Delaware State History
Europeans arrived in the area in 1609. For thousands of years before that, the land was inhabited by Native American tribes (the Delaware and the Nanticoke) who hunted, fished, and raised crops.
The English explorer, Henry Hudson, sailed into the Delaware Bay in 1609 in search of a northeast passage to China.
On behalf of the Dutch East India Company, he explored the area that is now New York and sailed up the river that is today known as the Hudson River.
Related: Delaware State Facts
The following year, Sir Samuel Argall sailed into the bay and called it De La Warr after the governor of Virginia, hence the name Delaware.
Dutch settlers settled in Delaware in 1631 but they were soon wiped out by the local tribe of Native Americans.
Next came some Swedish settlers who established the first permanent white settlement and called it Fort Christina.
They were most interested in furs and fur trading. The settlement became the city of Wilmington, which is Delaware’s largest city today.
For the next 30 years, the land was claimed by either the Dutch or England. In 1664, a British fleet of ships arrived and claimed the land for Britain. The area was renamed New York.
Delaware became part of Pennsylvania. However, by 1704, Delaware had its government but shared a governor with Pennsylvania.
The population of Delaware was unsure whether they wanted to sign the Declaration of Independence in 1776. It came down to one vote.
A man who rode through a thunderstorm and arrived in Philadelphia in time to cast his vote. Delaware joined the other colonies to declare independence from Britain’s rule.
During the Revolutionary War, not many battles were fought in Delaware. However, many men from Delaware served in the Continental Army.
They were fierce fighters and took the nickname “the Blue Hen’s Chicks” named after a fighting blue rooster, which later was adopted as Delaware’s state bird.
Statehood for Delaware
Delaware joined the Union after the Revolutionary War. In 1787, Delaware was the first to sign the Declaration of Independence to become the first state of the United States of America.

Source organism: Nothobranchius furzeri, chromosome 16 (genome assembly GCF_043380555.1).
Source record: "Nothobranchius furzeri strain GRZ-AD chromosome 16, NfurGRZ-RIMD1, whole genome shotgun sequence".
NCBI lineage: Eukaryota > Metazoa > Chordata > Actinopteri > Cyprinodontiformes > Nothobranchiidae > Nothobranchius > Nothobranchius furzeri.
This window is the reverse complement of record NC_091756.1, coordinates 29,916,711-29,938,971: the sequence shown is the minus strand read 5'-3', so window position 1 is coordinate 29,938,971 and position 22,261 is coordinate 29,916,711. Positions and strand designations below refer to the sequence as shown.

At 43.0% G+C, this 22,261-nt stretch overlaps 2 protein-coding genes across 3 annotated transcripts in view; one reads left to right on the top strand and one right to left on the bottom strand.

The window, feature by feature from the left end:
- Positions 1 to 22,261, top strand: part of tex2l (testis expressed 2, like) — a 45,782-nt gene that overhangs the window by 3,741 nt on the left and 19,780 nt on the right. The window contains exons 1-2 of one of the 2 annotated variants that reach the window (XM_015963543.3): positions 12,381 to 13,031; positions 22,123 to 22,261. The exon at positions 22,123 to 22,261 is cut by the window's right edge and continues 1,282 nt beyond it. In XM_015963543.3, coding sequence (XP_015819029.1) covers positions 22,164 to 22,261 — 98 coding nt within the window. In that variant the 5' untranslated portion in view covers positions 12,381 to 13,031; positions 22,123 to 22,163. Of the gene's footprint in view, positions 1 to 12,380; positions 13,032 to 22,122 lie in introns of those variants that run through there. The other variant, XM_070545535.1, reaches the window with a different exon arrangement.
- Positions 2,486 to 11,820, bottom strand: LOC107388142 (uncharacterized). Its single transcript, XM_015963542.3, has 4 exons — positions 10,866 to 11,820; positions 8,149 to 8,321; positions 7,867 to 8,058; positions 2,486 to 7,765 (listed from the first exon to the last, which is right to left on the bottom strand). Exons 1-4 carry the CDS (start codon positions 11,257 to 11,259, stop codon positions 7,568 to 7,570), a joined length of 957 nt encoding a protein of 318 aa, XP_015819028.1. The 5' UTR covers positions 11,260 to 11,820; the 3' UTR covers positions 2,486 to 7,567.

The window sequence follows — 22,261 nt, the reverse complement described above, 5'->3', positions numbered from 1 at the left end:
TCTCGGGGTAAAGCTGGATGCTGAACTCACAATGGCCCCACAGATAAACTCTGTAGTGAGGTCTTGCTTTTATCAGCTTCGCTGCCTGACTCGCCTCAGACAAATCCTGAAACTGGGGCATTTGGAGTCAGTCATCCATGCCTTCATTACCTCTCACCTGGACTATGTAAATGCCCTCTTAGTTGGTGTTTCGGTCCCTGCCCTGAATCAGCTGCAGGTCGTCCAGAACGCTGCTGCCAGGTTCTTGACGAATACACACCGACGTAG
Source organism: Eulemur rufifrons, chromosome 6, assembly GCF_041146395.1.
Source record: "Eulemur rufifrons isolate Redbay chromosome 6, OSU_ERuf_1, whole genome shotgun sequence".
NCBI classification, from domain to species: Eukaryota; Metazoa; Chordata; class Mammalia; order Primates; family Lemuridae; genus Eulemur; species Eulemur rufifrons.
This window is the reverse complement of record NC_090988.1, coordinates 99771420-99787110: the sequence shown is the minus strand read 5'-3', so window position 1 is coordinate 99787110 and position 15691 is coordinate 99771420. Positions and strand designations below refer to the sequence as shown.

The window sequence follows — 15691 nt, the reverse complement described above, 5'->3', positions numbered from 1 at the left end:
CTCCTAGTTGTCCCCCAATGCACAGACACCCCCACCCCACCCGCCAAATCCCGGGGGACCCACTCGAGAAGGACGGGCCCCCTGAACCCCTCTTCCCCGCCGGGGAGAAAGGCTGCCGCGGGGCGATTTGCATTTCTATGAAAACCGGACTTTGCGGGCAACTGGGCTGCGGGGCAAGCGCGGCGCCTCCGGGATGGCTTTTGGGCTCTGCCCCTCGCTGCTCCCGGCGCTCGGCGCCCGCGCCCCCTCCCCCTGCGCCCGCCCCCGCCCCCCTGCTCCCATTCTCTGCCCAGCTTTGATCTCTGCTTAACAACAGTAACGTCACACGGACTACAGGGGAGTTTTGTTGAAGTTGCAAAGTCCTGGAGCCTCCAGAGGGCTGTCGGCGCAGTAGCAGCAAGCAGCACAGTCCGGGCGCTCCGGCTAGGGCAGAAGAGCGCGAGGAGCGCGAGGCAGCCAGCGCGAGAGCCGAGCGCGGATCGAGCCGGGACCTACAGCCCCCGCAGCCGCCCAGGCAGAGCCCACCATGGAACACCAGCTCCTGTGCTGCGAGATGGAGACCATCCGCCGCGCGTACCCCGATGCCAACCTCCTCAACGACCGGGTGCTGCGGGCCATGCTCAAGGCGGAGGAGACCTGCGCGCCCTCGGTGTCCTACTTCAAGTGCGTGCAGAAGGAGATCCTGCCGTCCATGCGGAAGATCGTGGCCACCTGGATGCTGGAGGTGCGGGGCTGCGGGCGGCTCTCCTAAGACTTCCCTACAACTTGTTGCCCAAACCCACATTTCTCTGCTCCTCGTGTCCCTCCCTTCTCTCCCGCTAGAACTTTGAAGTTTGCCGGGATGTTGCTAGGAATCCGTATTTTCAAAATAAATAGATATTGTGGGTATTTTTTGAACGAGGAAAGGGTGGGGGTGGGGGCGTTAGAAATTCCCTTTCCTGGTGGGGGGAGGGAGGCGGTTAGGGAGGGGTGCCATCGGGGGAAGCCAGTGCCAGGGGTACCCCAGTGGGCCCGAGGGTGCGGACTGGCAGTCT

Delaware’s nickname has since been the ‘First State”.
The famous DuPont Company was originally founded in Wilmington, Delaware as a mill to produce gunpowder.
Over the years, it expanded into producing all types of products and became one of the largest chemical companies in the world.
DuPont was responsible for the development of Teflon, Mylar, Dacron, Lycra, and Orlon.
DuPont Pioneer is just one of many companies operated by the parent company DuPont.
Dupont Pioneer is a producer of hybrid seeds and one of the largest producers of genetically modified organisms (GMOs) that are resistant to insects and herbicides.
Who lived in the Delaware area before 1609?
Who were the settlers that were wiped out by the North American tribes in 1631?
Who established the first permanent white settlement in Delaware and what was it called?
How did the blue rooster become Delaware’s state bird?
Why do the people of Delaware call their state the “First State”?
Before 1609, Native American tribes lived in the area, especially the Delaware and the Nanticoke tribes.
Dutch settlers who had come to the Delaware area in 1631 were wiped out by the native tribes.
Shortly after 1631, Swedish settlers build the first permanent white settlement and called it Fort Christina.
Fierce fighting men from Delaware joined the Continental Army during the Revolutionary War and were nicknamed “the Blue Hen Chicks” and after the Blue Hen became the state bird.
Delaware was the first state to sign the Declaration of Independence and has forever been called “The First State”.